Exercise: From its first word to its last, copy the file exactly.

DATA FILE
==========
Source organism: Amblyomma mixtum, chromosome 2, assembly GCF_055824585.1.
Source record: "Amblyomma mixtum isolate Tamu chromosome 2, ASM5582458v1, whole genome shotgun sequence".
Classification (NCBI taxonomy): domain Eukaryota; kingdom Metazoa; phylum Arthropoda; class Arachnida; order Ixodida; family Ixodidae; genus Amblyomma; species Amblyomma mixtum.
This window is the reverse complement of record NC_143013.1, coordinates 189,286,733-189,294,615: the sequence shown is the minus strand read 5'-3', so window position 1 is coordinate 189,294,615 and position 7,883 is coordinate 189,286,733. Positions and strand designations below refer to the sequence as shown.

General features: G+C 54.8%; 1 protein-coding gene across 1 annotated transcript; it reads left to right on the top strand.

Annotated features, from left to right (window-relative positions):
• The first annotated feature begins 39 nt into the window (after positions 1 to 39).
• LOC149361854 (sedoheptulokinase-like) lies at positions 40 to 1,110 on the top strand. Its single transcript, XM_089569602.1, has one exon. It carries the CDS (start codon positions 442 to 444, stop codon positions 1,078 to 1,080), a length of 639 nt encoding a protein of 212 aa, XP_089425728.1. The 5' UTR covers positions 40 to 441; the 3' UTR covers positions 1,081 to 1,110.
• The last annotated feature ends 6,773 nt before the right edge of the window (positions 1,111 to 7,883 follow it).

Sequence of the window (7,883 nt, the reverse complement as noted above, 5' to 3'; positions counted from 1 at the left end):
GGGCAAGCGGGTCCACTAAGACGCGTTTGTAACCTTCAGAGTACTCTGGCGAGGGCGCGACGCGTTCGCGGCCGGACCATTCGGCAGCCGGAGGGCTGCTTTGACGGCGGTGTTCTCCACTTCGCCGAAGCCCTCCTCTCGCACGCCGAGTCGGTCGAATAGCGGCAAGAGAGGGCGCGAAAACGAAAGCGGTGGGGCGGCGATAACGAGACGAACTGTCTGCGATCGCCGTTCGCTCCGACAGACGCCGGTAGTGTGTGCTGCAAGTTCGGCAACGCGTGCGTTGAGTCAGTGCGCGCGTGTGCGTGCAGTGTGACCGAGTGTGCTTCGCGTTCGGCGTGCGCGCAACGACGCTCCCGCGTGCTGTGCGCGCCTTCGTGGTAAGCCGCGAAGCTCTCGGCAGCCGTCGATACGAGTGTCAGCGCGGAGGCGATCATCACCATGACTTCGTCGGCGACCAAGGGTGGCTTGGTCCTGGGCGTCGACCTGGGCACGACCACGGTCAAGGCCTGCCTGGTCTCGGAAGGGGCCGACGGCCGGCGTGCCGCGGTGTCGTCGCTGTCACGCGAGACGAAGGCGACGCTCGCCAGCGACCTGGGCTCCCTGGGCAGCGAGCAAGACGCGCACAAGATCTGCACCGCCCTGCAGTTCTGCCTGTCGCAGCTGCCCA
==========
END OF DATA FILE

Source organism: Amblyomma mixtum, chromosome 2, assembly GCF_055824585.1.
Source record: "Amblyomma mixtum isolate Tamu chromosome 2, ASM5582458v1, whole genome shotgun sequence".
Classification (NCBI taxonomy): domain Eukaryota; kingdom Metazoa; phylum Arthropoda; class Arachnida; order Ixodida; family Ixodidae; genus Amblyomma; species Amblyomma mixtum.
This window is the reverse complement of record NC_143013.1, coordinates 189,286,733-189,294,615: the sequence shown is the minus strand read 5'-3', so window position 1 is coordinate 189,294,615 and position 7,883 is coordinate 189,286,733. Positions and strand designations below refer to the sequence as shown.

General features: G+C 54.8%; 1 protein-coding gene across 1 annotated transcript; it reads left to right on the top strand.

Annotated features, from left to right (window-relative positions):
• The first annotated feature begins 39 nt into the window (after positions 1 to 39).
• LOC149361854 (sedoheptulokinase-like) lies at positions 40 to 1,110 on the top strand. Its single transcript, XM_089569602.1, has one exon. It carries the CDS (start codon positions 442 to 444, stop codon positions 1,078 to 1,080), a length of 639 nt encoding a protein of 212 aa, XP_089425728.1. The 5' UTR covers positions 40 to 441; the 3' UTR covers positions 1,081 to 1,110.
• The last annotated feature ends 6,773 nt before the right edge of the window (positions 1,111 to 7,883 follow it).

Sequence of the window (7,883 nt, the reverse complement as noted above, 5' to 3'; positions counted from 1 at the left end):
GGGCAAGCGGGTCCACTAAGACGCGTTTGTAACCTTCAGAGTACTCTGGCGAGGGCGCGACGCGTTCGCGGCCGGACCATTCGGCAGCCGGAGGGCTGCTTTGACGGCGGTGTTCTCCACTTCGCCGAAGCCCTCCTCTCGCACGCCGAGTCGGTCGAATAGCGGCAAGAGAGGGCGCGAAAACGAAAGCGGTGGGGCGGCGATAACGAGACGAACTGTCTGCGATCGCCGTTCGCTCCGACAGACGCCGGTAGTGTGTGCTGCAAGTTCGGCAACGCGTGCGTTGAGTCAGTGCGCGCGTGTGCGTGCAGTGTGACCGAGTGTGCTTCGCGTTCGGCGTGCGCGCAACGACGCTCCCGCGTGCTGTGCGCGCCTTCGTGGTAAGCCGCGAAGCTCTCGGCAGCCGTCGATACGAGTGTCAGCGCGGAGGCGATCATCACCATGACTTCGTCGGCGACCAAGGGTGGCTTGGTCCTGGGCGTCGACCTGGGCACGACCACGGTCAAGGCCTGCCTGGTCTCGGAAGGGGCCGACGGCCGGCGTGCCGCGGTGTCGTCGCTGTCACGCGAGACGAAGGCGACGCTCGCCAGCGACCTGGGCTCCCTGGGCAGCGAGCAAGACGCGCACAAGATCTGCACCGCCCTGCAGTTCTGCCTGTCGCAGCTGCCCA